The government must urgently reassess benefits sanctions, MPs have demanded, branding the current regime so counterproductive “at times… it just seems pointlessly cruel”.
In a damning report published on Tuesday, Parliament’s Work and Pensions select committee said the human cost of the government’s sanctions regime was “simply too high”, labelling it “arbitrarily punitive”.
Harsher penalties – which also applied to more people – were introduced in 2012 in a bid to encourage more benefits claimants into work, with out-of-work benefits cut or stopped altogether if they fail to take certain steps in finding a job.
According to the cross-party group of MPs, not only did the coalition government – which brought in the more severe system of sanctions – have “little to no understanding” of the impact it would have on claimants, but the policy remains “the only major welfare reform this decade to have never been evaluated”.
“We have heard stories of terrible and unnecessary hardship from people who’ve been sanctioned,” said committee chair Frank Field. “They were left bewildered and driven to despair at becoming – often with their children – the victims of a sanctions regime that is at times so counterproductive it just seems pointlessly cruel.”
The committee heard how one wheelchair user was forced to sofa-surf and sleep in her school’s library for a year while studying for her A-levels after being sanctioned because she missed a Jobcentre appointment – despite calling ahead to inform the centre the meeting clashed with one of her exams.
Independent MP Field continued: “If their stories were rare, it would be unacceptable, but the government has no idea how many more people out there are suffering in similar circumstances.”
MPs have called on Esther McVey’s Department for Work and Pensions to urgently evaluate the effectiveness of benefits sanctions in getting people into work – as well as their impact on claimants’ financial and personal well-being.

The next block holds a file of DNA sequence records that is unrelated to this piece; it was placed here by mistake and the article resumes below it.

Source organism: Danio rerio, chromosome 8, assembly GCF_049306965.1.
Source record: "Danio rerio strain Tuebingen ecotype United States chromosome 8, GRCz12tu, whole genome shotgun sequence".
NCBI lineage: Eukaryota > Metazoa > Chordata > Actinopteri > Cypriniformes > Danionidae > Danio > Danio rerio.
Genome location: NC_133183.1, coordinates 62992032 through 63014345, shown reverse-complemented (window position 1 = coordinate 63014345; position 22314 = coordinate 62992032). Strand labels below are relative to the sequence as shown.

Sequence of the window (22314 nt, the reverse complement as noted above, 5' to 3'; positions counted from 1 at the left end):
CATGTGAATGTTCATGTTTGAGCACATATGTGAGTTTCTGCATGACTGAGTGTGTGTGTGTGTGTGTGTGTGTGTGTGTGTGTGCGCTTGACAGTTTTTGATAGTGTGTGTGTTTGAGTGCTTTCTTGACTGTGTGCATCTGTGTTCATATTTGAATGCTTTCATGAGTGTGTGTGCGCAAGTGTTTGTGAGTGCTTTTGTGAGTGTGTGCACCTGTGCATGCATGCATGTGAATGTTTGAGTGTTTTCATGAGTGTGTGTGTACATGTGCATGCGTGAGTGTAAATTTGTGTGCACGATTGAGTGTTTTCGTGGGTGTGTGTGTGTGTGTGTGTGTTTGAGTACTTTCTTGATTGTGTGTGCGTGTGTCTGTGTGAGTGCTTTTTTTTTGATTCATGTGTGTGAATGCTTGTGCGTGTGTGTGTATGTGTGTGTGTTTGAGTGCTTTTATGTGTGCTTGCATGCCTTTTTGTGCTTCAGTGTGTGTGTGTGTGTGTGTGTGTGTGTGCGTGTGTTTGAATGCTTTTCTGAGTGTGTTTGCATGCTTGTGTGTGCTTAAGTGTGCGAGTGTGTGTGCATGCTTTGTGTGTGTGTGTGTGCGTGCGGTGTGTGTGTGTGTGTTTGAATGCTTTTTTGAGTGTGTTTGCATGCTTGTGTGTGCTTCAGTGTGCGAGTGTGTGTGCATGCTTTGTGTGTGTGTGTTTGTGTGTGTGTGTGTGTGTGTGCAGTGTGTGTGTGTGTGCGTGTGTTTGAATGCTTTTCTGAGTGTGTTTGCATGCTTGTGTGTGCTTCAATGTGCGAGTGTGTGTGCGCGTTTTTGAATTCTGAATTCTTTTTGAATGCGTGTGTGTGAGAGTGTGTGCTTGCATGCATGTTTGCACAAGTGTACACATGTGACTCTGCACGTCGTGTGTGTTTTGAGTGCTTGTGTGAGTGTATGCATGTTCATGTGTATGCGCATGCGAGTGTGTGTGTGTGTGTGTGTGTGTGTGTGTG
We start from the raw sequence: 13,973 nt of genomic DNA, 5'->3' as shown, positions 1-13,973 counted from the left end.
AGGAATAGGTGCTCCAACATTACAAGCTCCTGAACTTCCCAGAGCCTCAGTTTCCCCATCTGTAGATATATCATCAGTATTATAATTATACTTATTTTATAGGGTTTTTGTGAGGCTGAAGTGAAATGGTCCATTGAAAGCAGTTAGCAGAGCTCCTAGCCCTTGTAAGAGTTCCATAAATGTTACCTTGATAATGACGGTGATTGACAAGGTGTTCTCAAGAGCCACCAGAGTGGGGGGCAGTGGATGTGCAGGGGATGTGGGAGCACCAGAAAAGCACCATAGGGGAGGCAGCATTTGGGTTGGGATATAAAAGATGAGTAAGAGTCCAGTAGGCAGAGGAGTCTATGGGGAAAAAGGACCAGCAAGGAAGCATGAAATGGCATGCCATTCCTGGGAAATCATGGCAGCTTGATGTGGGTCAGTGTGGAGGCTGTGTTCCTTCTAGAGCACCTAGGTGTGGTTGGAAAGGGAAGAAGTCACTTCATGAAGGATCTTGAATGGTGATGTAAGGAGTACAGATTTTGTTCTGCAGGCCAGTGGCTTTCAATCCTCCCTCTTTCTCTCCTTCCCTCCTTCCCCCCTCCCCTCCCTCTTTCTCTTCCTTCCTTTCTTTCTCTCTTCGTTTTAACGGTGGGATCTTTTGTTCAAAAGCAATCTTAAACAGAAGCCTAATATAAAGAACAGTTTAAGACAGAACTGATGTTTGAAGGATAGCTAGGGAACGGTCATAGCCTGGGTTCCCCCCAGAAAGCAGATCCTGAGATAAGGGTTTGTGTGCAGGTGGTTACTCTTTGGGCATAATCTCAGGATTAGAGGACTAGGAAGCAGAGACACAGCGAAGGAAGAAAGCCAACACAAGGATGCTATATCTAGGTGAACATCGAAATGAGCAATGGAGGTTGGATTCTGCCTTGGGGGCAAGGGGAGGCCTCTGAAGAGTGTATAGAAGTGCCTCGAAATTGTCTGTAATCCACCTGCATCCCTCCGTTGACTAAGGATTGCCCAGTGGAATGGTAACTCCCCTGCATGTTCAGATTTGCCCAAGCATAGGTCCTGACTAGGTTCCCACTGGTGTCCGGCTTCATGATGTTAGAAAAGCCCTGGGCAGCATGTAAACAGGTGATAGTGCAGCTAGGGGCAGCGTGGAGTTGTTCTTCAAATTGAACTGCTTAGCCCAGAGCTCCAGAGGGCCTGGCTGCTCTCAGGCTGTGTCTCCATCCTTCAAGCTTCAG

Meanwhile, they said higher-level sanctions should be reduced to a maximum of six months, with claimants currently at risk of having their benefits stopped for up to three years for repeated failures under current rules.
The committee also called for sanctions to be scrapped altogether for people unable to work. The current regime of sanctioning sick and disabled people “does not work”, the report read, with MPs branding it “harmful and counterproductive”.
Finally, the report found that sanctions should be capped at a maximum of 20% of benefit payments for claimants with children under five, for those with kids with additional needs or care costs and care leavers under 25.
Field added: “The time is long overdue for the government to assess the evidence and then have the courage of its reform convictions to say, where it is right to do so, ‘this policy is not achieving its aims, it is not working, and the cost is too high: we will change it’.”
Reacting to the report, Labour’s Shadow Work and Pensions Secretary Margaret Greenwood called the Conservative Party’s benefit sanctions “cruel”, arguing that they “push people into poverty, risking destitution and damaging people’s health”.
“A social security system that sanctions people instead of helping them when they are in need of support has clearly lost its way,” she said.
A Department for Work and Pensions spokesperson said: “We’re committed to ensuring that people get the benefits they’re entitled to, but it is reasonable that people have to meet certain requirements in return for payments. Sanctions are only used in the minority of cases when someone doesn’t meet these requirements without a good reason, and work coaches will continue to offer support to claimants to identify and help resolve the issues that led to that.”
“The government has conducted research, which found that 76% of Universal Credit claimants felt sanctions made them more likely to meet requirements, while 72% found they were more likely to actively seek work.”